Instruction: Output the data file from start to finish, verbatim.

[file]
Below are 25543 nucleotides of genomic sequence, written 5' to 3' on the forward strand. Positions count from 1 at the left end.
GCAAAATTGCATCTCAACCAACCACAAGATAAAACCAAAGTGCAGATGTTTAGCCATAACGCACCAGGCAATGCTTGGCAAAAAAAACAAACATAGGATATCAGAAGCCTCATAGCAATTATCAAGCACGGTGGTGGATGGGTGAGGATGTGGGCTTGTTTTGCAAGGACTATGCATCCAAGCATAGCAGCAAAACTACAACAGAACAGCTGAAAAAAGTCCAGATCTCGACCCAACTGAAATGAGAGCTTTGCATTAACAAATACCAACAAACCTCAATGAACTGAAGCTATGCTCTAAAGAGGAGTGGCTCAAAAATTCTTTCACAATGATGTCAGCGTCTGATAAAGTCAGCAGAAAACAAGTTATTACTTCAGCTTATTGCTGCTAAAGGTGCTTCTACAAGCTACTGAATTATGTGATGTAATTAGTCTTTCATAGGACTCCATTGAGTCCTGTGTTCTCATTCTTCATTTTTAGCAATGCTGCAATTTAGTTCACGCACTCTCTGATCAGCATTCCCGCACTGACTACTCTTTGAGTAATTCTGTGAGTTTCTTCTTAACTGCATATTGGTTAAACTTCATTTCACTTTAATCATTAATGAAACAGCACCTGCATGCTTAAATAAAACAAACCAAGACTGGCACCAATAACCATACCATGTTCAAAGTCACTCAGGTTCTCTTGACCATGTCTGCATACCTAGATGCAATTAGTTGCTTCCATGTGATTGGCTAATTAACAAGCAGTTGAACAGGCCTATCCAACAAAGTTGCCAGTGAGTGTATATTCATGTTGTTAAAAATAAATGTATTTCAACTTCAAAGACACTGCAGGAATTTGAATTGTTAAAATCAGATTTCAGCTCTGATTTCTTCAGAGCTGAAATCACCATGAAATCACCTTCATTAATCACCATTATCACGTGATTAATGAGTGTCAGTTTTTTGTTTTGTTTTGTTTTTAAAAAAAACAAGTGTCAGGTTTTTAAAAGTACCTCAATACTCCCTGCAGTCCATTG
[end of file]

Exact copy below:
Below are 25543 nucleotides of genomic sequence, written 5' to 3' on the forward strand. Positions count from 1 at the left end.
GCAAAATTGCATCTCAACCAACCACAAGATAAAACCAAAGTGCAGATGTTTAGCCATAACGCACCAGGCAATGCTTGGCAAAAAAAACAAACATAGGATATCAGAAGCCTCATAGCAATTATCAAGCACGGTGGTGGATGGGTGAGGATGTGGGCTTGTTTTGCAAGGACTATGCATCCAAGCATAGCAGCAAAACTACAACAGAACAGCTGAAAAAAGTCCAGATCTCGACCCAACTGAAATGAGAGCTTTGCATTAACAAATACCAACAAACCTCAATGAACTGAAGCTATGCTCTAAAGAGGAGTGGCTCAAAAATTCTTTCACAATGATGTCAGCGTCTGATAAAGTCAGCAGAAAACAAGTTATTACTTCAGCTTATTGCTGCTAAAGGTGCTTCTACAAGCTACTGAATTATGTGATGTAATTAGTCTTTCATAGGACTCCATTGAGTCCTGTGTTCTCATTCTTCATTTTTAGCAATGCTGCAATTTAGTTCACGCACTCTCTGATCAGCATTCCCGCACTGACTACTCTTTGAGTAATTCTGTGAGTTTCTTCTTAACTGCATATTGGTTAAACTTCATTTCACTTTAATCATTAATGAAACAGCACCTGCATGCTTAAATAAAACAAACCAAGACTGGCACCAATAACCATACCATGTTCAAAGTCACTCAGGTTCTCTTGACCATGTCTGCATACCTAGATGCAATTAGTTGCTTCCATGTGATTGGCTAATTAACAAGCAGTTGAACAGGCCTATCCAACAAAGTTGCCAGTGAGTGTATATTCATGTTGTTAAAAATAAATGTATTTCAACTTCAAAGACACTGCAGGAATTTGAATTGTTAAAATCAGATTTCAGCTCTGATTTCTTCAGAGCTGAAATCACCATGAAATCACCTTCATTAATCACCATTATCACGTGATTAATGAGTGTCAGTTTTTTGTTTTGTTTTGTTTTTAAAAAAAACAAGTGTCAGGTTTTTAAAAGTACCTCAATACTCCCTGCAGTCCATTG